How Low We Have Sunk

(Steve’s work with IHSS providers is critical for California’s disabled. – promoted by Brian Leubitz)

A homecare provider from San Diego told legislators yesterday how she and her client–a qaudriplegic Vietnam veteran–were threatened and harrassed by a fraud investigator from the state.

Nancy Jo Riley of San Diego testified that she and her client were “randomly selected” for a fraud investigation last October as part of a new “anti-fraud” initiative by the state. According to Ms. Riley, the agent from the Department of Health Care Services (DCHS) first threatened in a phone call to cut off all IHSS unless she and her client met with him immediately. At the subsequent meeting, the investigator asked her and her client a long series of “humiliating” questions. He then said he could not understand why a person with a severe disability like his should be subject to a fraud investigation in the first place.  He also said that her client, whose hands are frozen in a fist-like position because of his disability, would “probably” be exempted from new fingerprint requirements for homecare consumers.

Several legislators expressed outrage over this intrusion, which Ms. Riley described as a “raid” and a violation of her Fourth Amendment rights against unreasonable searches and seizures. Her testimony came shortly after a representative from DCHS had denied at the same hearing that his department was conducting fraud investigations.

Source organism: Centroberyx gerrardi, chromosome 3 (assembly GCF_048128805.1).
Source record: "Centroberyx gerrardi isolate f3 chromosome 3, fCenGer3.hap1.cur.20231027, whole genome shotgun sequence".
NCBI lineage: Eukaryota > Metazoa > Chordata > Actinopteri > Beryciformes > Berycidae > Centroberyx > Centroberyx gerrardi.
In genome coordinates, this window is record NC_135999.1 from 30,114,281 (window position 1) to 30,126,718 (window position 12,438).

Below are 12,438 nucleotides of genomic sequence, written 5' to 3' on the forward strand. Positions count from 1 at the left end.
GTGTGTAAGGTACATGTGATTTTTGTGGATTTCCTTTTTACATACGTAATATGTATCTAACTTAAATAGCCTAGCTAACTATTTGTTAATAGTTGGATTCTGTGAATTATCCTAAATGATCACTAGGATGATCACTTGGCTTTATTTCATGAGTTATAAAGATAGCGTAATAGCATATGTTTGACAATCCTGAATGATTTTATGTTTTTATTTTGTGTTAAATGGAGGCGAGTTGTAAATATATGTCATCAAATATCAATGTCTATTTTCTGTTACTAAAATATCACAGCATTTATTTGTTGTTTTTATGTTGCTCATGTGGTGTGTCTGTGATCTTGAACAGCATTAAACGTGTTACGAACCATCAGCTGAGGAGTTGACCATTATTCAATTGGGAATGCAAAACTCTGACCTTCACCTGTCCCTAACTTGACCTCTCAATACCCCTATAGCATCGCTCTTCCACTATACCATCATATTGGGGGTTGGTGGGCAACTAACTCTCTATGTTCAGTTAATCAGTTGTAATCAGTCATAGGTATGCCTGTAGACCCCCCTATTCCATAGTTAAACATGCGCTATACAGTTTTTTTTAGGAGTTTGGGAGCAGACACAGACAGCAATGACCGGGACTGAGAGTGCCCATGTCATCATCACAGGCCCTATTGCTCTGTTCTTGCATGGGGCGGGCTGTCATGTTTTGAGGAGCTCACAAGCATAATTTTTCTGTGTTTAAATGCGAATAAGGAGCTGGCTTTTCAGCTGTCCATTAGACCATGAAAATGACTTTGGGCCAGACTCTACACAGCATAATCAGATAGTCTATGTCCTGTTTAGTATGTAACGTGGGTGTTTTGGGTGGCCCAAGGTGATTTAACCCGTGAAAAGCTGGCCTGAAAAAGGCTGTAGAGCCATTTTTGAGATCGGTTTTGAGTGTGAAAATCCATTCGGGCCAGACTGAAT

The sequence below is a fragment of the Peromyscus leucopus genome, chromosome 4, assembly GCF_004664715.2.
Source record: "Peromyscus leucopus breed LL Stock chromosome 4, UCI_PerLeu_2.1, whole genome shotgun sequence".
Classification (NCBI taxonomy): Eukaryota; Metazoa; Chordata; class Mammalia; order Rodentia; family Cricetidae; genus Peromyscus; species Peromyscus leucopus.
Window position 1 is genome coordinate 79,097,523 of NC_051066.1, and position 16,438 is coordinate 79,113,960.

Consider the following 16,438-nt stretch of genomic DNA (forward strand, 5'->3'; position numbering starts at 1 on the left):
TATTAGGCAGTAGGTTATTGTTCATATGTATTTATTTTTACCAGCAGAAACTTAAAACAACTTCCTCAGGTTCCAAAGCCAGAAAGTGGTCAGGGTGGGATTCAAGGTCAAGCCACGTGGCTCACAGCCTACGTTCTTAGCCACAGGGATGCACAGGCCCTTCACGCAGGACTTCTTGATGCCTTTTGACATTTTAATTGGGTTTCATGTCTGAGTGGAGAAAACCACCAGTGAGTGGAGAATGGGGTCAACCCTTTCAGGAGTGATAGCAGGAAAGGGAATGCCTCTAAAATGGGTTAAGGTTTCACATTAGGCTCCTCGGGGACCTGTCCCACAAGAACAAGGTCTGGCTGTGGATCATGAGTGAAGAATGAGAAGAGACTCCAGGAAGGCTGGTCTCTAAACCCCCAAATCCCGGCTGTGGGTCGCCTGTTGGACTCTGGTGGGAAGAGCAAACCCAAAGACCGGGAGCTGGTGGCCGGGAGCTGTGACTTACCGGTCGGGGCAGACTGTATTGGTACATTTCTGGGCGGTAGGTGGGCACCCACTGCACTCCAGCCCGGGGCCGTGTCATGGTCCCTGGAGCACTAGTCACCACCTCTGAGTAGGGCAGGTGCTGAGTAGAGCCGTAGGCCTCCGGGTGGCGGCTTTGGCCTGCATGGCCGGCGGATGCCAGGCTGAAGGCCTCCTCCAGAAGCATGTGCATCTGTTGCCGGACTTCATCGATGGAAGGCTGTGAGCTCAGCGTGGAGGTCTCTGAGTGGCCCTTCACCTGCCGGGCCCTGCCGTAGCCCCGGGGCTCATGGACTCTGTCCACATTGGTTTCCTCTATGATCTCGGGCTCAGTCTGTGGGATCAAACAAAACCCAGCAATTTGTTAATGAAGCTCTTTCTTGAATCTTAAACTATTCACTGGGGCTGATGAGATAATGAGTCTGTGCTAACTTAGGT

Committee chair Assembly Member Noreen Evans (D-7th) declared that no protocols or guidelines have been established for such anti-fraud investigations and that this home visit was possibly unwarranted and premature. She promisd a full committee investigation.

Ms. Evans also warned that without proper safeguards, individuals posing as fraud investigators could easily target elderly and disabled IHSS recipients for fraud and abuse.

The requirements for background checks for the nearly 400,000 IHSS homecare providers, fingerprinting for 450,000 elderly, blind and disabled homecare consumers, unannounced home visits by state and county agents, and other new regulations were enacted last July as part of the 2009-10 state budget agreement.  

The multi-million-dollar anti-fraud initiative resulted from claims by Gov. Schwarzenegger and his allies that fraud in the program was as high as 25 percent, even though every reputable study of the program has shown fraud rates of no more than one to two percent.

The Sacramento County District Attorney, who received more than $3 million from the state for anti-fraud efforts, reported last week that after four months her office had uncovered a total of 19 cases of fraud out of more than 42,000 homecare clients in the County.

We raid the homes of our most vulnerable citizens; we brand thousands of low-wage homecare providers as “fraud criminals”; we waste tens of millions of dollars to investigate widespread fraud that doesn’t exist. All the while, white collar crimnals and crooked government contractors run free.

How low we have sunk!